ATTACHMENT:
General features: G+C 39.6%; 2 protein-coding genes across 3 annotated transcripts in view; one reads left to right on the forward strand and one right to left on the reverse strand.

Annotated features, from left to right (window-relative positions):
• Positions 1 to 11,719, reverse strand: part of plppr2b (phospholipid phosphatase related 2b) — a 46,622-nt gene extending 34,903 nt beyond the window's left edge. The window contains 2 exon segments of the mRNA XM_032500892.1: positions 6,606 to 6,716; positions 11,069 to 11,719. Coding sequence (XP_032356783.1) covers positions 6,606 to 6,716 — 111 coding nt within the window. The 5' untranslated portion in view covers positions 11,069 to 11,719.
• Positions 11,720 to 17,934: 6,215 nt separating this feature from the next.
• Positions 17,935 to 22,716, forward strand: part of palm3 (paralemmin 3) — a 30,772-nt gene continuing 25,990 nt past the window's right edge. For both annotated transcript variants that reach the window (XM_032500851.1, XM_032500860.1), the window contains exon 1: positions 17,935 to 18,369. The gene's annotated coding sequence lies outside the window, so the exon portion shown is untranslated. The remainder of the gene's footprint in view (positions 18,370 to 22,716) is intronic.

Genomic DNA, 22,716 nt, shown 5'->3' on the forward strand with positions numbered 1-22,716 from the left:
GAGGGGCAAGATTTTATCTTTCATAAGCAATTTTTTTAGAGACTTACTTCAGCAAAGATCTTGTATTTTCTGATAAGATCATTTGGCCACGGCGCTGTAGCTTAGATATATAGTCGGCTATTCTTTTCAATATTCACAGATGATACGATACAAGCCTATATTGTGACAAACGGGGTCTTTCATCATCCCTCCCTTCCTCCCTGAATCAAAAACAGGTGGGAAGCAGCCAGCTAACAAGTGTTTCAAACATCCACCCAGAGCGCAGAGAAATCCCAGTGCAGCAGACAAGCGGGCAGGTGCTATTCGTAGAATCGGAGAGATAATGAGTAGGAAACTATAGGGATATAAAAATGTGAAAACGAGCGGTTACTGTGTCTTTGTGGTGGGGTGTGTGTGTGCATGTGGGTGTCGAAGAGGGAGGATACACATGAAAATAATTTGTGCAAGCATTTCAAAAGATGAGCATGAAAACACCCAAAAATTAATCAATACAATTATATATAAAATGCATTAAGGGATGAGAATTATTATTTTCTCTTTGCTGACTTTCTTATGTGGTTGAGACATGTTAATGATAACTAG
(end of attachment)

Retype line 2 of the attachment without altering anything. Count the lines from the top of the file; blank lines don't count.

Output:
Annotated features, from left to right (window-relative positions):